The Austin Chronicle

https://www.austinchronicle.com/arts/2009-06-12/792744/

The 'It' Perspective

Photographer Fritz Henle seen through the lens of Austin image-maker Matthew Fuller

By Robert Faires, June 12, 2009, Arts

In "Fritz Henle: In Search of Beauty," the Harry Ransom Center has shone a spotlight on a photographer whose work straddled the creative and commercial worlds, who was as likely to be found shooting Texas high school students for Life magazine, Louisiana oil refineries for Cities Service Oil Co., or a swimsuit spread in the Caribbean for Vogue as abstracted urban landscapes or arty nudes. So in looking at the exhibition, which includes 125 images from the photographer's storied 60-year career, it seemed fitting to draw on the expertise of a kindred spirit to Henle. Austin photographer Matthew Fuller has produced images for everything from burger joint ads to museum annual reports, shot it all from architectural interiors to rock star portraits. He's also a respected fine art photographer who has shown locally at Davis Gallery and Flatbed Gallery and in Houston; Santa Fe, N.M.; and Jackson, Miss. Given that he knows intimately what's involved in the composition of a shot, the capturing of a moment in time, the play of light and shadow, the "search for beauty" even in the confines of a commercial assignment, the Chronicle thought Fuller might provide a valuable perspective on the work of this career photographer and the art and business of taking pictures. What follows are excerpts from our hourlong stroll through this expansive and visually sumptuous exhibition.

Austin Chronicle: Did you know Henle's work?

Matthew Fuller: Not really. But there are so many great unsung photographers out there. What I've found in 20 years of photography and 10 years of exhibiting is that the dealers have a pretty tight grip on who gets sold and who gets acknowledged. Mainly because they own a lot of that material, so they're promoting their own material. That's why you hear these names over and over and over, and of course, it's Cartier-Bresson and Avedon and these people, and everybody else gets left out. There's probably 50 names, and there are thousands of great photographers that you never hear of. Sometimes you're familiar with the image and not the person. This image [Nieves, Mexico, 1943] is classic and is on the cover of a 20th century photography collection by the German publisher Taschen.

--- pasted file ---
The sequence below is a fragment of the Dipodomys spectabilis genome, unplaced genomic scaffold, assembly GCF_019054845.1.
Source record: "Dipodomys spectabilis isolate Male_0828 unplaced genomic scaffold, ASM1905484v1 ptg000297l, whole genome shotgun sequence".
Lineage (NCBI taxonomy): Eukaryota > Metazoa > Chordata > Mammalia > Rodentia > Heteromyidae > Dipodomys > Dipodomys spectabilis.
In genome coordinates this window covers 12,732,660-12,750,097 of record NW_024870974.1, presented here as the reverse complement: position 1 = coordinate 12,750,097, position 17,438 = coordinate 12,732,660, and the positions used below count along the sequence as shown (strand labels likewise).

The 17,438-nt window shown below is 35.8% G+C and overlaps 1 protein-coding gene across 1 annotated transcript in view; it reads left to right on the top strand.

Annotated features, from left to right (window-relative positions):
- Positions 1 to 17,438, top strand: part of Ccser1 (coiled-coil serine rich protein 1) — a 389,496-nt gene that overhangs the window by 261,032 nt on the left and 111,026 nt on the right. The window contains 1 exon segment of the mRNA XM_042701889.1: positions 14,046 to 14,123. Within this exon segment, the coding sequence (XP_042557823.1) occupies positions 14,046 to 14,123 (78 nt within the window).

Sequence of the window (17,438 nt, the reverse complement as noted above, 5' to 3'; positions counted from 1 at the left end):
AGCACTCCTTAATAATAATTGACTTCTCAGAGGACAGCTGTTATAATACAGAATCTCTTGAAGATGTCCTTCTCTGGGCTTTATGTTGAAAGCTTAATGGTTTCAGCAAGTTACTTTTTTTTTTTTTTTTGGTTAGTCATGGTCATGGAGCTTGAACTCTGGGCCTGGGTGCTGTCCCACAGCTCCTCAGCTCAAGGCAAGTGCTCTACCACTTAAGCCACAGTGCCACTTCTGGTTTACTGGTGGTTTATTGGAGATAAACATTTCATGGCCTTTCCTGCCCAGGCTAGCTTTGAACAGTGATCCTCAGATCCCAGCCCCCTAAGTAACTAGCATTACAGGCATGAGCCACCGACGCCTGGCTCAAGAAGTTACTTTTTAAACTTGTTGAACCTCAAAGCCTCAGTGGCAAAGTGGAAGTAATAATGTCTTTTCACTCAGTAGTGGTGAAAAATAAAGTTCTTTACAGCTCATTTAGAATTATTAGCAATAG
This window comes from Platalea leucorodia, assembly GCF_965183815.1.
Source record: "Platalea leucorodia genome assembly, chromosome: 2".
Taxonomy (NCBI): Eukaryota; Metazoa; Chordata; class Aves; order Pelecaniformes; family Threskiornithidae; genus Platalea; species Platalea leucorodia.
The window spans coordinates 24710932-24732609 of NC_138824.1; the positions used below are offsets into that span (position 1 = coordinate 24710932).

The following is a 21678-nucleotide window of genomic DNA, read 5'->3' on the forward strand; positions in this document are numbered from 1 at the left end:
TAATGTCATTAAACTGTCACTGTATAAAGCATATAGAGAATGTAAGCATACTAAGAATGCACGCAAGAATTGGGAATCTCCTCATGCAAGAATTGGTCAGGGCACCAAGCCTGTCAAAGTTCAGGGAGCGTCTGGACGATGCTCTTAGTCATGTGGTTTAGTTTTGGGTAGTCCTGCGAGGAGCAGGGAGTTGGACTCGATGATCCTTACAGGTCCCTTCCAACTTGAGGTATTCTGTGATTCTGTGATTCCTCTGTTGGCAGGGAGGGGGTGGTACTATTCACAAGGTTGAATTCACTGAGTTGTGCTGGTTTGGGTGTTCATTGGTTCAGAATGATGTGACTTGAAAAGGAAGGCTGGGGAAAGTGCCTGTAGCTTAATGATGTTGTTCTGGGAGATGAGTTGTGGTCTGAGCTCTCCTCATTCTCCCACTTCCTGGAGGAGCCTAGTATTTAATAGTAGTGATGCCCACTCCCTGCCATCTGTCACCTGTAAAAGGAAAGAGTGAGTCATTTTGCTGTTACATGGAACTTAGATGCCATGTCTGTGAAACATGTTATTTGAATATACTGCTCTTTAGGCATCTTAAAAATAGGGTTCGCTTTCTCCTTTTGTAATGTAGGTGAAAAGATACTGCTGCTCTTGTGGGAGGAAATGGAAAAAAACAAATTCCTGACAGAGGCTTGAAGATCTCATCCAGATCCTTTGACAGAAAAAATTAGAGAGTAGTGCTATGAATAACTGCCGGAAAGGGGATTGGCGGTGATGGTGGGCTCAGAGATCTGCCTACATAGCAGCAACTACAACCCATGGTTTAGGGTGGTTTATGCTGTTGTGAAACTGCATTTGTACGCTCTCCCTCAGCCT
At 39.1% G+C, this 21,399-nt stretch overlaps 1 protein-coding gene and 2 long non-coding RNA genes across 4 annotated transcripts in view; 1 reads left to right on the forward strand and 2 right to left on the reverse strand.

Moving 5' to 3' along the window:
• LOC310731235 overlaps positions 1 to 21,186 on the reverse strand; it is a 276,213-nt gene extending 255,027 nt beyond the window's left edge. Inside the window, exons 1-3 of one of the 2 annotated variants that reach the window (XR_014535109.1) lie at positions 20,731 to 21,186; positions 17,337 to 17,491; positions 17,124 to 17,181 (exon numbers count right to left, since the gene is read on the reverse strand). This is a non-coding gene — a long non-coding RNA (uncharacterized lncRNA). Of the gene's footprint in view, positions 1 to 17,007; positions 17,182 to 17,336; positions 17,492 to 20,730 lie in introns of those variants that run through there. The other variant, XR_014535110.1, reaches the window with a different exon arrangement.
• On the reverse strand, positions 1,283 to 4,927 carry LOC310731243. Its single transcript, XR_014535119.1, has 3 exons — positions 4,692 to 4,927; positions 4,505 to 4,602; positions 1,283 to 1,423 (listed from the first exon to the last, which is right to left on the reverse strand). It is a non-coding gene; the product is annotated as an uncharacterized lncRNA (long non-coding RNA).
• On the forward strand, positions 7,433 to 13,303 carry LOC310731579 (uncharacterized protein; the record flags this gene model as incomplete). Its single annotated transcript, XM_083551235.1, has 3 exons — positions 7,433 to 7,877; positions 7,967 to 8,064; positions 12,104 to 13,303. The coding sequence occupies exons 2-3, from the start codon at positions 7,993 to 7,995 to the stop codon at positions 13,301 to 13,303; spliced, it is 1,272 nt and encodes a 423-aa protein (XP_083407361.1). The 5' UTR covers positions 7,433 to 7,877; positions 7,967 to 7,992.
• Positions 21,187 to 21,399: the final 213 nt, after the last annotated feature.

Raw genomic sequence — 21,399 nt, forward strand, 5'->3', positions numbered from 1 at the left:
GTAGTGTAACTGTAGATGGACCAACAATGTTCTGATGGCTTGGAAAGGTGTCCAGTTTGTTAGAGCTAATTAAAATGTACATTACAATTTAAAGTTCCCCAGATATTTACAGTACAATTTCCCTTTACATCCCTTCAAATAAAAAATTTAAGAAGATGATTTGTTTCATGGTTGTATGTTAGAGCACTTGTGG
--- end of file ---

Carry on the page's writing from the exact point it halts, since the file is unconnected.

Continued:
AC: Do you like seeing other photographers' work?

MF: I love it. In fact, one thing I recommend to people starting out is to see what's out there. It's extremely important to see: Am I reinventing the wheel? Has this been done 50 million times? Seeing stylistic approaches and getting ideas is really important for people starting out. And the [photography] archive here [at the Ransom Center] is one of the best in the world.

MF: Every photographer has tried certain things: foreign city locations, urban landscapes, landscapes, nudes, reportage.

AC: Everyone cuts their teeth on them to some extent.

MF: There are certain subjects that just overwhelm the medium, and the Grand Canyon is certainly one of them. Cowboys and boats are classics. You can shoot 'em any way, and they still have that similarity.

AC: There's that inherent drama that's going to play itself out. At some point, that boat is going to tilt, and that water is going to rush up; the wind will fill the sails. And if you've got horses, horses are gonna run.

MF: [Looking at Cowboys and Oil Derrick, Texas, 1949] And the cowboys' hats and everything, the costume.

AC: And the derricks. You have this nice horizon low in the frame, and the derricks just stick up from the flat land and poke into that big sky.

AC: When you see an image for the first time, is there one thing that jumps out at you?

MF: Composition more than anything, then I see content.

AC: Is this [Policeman in the Rain, Odeons-Platz, Munich, Germany, 1930] an image that would have jumped out at you?

MF: Absolutely. The simplicity of it. It has a really wide range of light and shadow. The form. The line. The lone character in the center. The perspective of the photographer is interesting, too. It's not at street level; it's from a building, from a balcony or something. And it looks like just after a major downpour, and everyone had fled, and this one guy came back out. The light reminds me of that as well. The light from the clearing sky is reflecting on the dark clouds and presenting this reflection onto the wet surface.

AC: If you take the elevated perspective away ...

MF: It's a totally different image. One thing I tell people is that there are a billion ways to approach [creating an image like this]. It could be from the tiny texture of the fabric of his clothes. It could be from underground, in the sewer, looking up. You could move a couple of feet [to the left or right], and it would be a totally different image. So part of the great joy of creating photography is discovering the "it" perspective, the one that works the best. I achieve that by going around and viewing perspectives, seizing on one of interest, and then I look in the viewfinder, and it either tells me that it's right or it's not. I usually don't shoot a bunch of frames of one perspective myself, and I doubt if Henle did either, from looking at this work.